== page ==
Deutsche Telekom has landed its first business-friendly generative AI (GenAI) customer in the form of renewable energy specialist UKA Group.

Nick Wood

March 7, 2024

3 Min Read

Based in Meissen, UKA builds on-shore wind and solar farms, and boasts operations across Europe, North America and Chile. Last May, it won a deal to install 20 wind turbines at the Mercedes test track in Papenburg, northern Germany. With a maximum capacity of 120 megawatts, it should be sufficient to cover 20 percent of Mercedes' annual domestic electricity requirements.

UKA has availed itself of DT's 'Business GPT' solution, a hosted GenAI application that has access to internal company documents. Browser based and accessible via the company's intranet, all being well it should enable speedier document retrieval, presumably leading to a boost in productivity.

Importantly for a company like UKA, it is multilingual, so international employees will also be able to use it.

Further down the line, UKA hopes to use APIs to plug Business GPT directly into company applications, potentially resulting in some innovative new use cases.

"Business GPT makes us absolute pioneers. With this tool, we enable our employees worldwide to test use cases for AI language models in a secure environment and use them profitably. That's what I call real innovation," said Christian Schmidt, head of IT and digital at UKA.

One of the risks associated with GenAI applications like ChatGPT is that employees might unwittingly disseminate sensitive corporate data by including it in their AI prompts.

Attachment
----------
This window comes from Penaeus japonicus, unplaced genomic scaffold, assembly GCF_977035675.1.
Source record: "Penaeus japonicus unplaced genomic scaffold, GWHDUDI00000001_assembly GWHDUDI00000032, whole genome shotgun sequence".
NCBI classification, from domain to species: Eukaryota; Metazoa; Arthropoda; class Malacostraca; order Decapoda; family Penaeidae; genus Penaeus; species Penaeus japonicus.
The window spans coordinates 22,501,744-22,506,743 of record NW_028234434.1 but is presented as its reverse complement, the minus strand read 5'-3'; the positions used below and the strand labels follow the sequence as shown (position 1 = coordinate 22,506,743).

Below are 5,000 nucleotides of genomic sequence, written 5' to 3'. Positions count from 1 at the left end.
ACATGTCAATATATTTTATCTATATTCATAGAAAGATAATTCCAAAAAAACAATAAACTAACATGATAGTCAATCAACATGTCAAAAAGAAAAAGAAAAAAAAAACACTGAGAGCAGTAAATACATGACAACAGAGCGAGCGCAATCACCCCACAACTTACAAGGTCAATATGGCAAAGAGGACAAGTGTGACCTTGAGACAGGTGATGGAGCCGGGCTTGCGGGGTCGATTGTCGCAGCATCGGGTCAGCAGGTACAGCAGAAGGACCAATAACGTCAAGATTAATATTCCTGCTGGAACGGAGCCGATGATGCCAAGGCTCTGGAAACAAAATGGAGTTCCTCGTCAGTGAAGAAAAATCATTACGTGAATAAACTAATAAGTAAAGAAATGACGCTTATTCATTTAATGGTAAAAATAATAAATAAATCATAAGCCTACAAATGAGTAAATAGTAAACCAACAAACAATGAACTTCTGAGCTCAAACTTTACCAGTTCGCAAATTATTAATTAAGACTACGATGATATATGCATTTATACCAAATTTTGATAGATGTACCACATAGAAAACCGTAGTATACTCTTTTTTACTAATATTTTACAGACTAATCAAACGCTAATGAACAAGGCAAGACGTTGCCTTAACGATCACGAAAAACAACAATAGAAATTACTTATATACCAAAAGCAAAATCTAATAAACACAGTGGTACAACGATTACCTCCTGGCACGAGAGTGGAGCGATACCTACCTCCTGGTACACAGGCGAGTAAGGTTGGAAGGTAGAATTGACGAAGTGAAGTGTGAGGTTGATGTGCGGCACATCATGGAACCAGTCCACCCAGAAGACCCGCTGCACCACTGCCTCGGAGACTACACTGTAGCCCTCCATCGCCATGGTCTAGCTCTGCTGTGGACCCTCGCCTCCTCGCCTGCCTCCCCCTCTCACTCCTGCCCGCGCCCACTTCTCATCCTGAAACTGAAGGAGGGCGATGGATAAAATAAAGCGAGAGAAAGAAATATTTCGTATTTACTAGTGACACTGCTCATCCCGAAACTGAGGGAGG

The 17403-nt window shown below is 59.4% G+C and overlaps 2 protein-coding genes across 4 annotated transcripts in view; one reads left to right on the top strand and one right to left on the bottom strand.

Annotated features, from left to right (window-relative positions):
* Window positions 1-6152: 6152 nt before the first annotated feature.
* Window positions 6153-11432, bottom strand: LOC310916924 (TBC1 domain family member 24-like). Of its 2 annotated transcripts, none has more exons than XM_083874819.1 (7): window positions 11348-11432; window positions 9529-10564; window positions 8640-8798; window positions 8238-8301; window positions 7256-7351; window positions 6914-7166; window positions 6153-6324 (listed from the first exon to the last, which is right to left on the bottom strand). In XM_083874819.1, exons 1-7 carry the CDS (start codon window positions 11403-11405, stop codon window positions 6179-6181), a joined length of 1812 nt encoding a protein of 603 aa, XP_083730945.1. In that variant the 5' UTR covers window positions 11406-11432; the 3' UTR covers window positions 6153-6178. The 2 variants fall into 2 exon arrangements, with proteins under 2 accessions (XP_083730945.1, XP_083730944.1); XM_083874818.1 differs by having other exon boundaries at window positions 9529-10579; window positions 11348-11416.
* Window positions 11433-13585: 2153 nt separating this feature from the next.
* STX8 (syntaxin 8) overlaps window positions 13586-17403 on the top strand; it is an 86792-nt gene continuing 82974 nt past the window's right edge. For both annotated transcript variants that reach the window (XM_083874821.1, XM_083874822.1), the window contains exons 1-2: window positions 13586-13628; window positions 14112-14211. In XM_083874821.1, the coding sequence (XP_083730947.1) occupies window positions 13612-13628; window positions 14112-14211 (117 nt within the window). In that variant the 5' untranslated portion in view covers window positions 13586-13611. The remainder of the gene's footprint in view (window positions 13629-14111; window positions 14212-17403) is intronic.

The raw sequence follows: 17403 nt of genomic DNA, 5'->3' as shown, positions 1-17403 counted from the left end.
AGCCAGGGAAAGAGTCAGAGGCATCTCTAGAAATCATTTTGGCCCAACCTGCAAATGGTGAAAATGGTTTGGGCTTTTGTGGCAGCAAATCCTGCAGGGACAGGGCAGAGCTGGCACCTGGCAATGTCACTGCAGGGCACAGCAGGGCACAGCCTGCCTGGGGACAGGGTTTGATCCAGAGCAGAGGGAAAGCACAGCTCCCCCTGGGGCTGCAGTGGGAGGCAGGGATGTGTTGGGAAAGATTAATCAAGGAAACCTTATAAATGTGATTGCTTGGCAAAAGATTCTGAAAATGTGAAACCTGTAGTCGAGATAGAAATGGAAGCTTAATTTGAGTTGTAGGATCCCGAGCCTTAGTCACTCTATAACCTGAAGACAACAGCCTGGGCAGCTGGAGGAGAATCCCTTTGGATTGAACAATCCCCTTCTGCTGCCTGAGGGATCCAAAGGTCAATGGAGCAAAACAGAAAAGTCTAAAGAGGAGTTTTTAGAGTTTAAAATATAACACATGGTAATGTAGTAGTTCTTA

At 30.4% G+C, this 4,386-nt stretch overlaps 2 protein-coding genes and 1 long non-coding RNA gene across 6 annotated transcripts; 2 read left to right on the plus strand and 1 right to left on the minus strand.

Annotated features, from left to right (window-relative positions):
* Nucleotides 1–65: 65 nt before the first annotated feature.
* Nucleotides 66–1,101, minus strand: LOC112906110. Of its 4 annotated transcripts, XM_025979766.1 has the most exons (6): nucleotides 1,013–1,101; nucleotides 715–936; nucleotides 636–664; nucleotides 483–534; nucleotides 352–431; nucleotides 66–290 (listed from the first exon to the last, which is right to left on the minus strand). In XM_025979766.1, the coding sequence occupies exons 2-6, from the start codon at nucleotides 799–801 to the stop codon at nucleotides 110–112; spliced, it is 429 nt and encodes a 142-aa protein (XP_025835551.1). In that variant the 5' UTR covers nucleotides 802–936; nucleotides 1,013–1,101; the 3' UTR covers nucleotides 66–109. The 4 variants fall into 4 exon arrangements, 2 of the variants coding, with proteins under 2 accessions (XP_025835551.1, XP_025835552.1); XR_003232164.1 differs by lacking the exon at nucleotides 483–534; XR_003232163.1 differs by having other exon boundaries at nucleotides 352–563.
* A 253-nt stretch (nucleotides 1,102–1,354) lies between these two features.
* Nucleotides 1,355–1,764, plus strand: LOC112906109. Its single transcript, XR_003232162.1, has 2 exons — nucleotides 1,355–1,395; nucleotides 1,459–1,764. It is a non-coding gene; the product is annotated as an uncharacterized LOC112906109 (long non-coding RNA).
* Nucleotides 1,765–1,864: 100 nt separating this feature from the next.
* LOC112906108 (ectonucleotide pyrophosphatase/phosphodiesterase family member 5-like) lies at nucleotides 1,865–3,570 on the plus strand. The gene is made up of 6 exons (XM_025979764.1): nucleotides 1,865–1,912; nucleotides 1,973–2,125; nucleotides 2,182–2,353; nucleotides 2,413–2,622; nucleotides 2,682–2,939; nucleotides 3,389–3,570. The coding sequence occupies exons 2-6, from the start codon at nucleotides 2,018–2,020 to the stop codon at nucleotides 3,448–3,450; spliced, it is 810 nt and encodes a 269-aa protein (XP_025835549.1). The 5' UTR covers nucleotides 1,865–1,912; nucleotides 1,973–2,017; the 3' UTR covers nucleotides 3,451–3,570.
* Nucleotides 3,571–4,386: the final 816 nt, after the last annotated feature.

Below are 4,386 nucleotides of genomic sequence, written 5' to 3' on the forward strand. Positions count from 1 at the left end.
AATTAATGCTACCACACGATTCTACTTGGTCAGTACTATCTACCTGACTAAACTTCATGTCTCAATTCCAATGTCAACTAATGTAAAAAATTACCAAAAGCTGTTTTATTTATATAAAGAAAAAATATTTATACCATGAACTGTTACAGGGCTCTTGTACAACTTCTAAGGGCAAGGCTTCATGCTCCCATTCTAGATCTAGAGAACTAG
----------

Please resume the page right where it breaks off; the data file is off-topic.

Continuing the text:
Addressing this risk has its own acronym – AI trust, risk and security management (TriSM) – and was identified by Gartner last year as an important factor that will have a bearing on GenAI uptake.

DT has tried to address this risk, designing Business GPT initially for internal use and with exacting requirements for data security and sovereignty, and hosting it on its own cloud infrastructure.

"Compliance and security – that's what our customers expect from us. It's in our DNA," said Klaus Werner, managing director for business customers at Deutsche Telekom. "Business GPT combines Telekom's reliability with the latest in natural language processing and all the innovation that comes with it."

DT isn't the only telco to launch a GenAI solution this week.

Vodafone's youth-focused sub-brand Voxi has launched a trial version of a customer service chatbot. It claims to be capable of human-like interaction and managing more sophisticated customer requests.

Vodafone claims to be the first telco in the UK to develop and deploy a large language model (LLM) for this purpose. Right now it is only available to a small number of Voxi customers, but a full rollout is planned soon.

"By using the power of generative AI, we are not only helping to enhance customer support but are reinforcing Voxi's commitment to innovation, and delivering on our ambition to offer the best customer experience in the market," said Scott Currie, head of Voxi by Vodafone.

To lend weight to its announcement, Vodafone pointed to some research by Accenture which claims that 98 percent of UK executives believe GenAI will be transformative to their company and industry, and that 81 percent of organisations plan to increase their 2024 spending on data and AI.

Indeed, if 2023 was the year of AI hype, 2024 is shaping up to be the year of AI implementation.


About the Author(s)

Nick Wood

Nick is a freelancer who has covered the global telecoms industry for more than 15 years. Areas of expertise include operator strategies; M&As; and emerging technologies, among others. As a freelancer, Nick has contributed news and features for many well-known industry publications. Before that, he wrote daily news and regular features as deputy editor of Total Telecom. He has a first-class honours degree in journalism from the University of Westminster.

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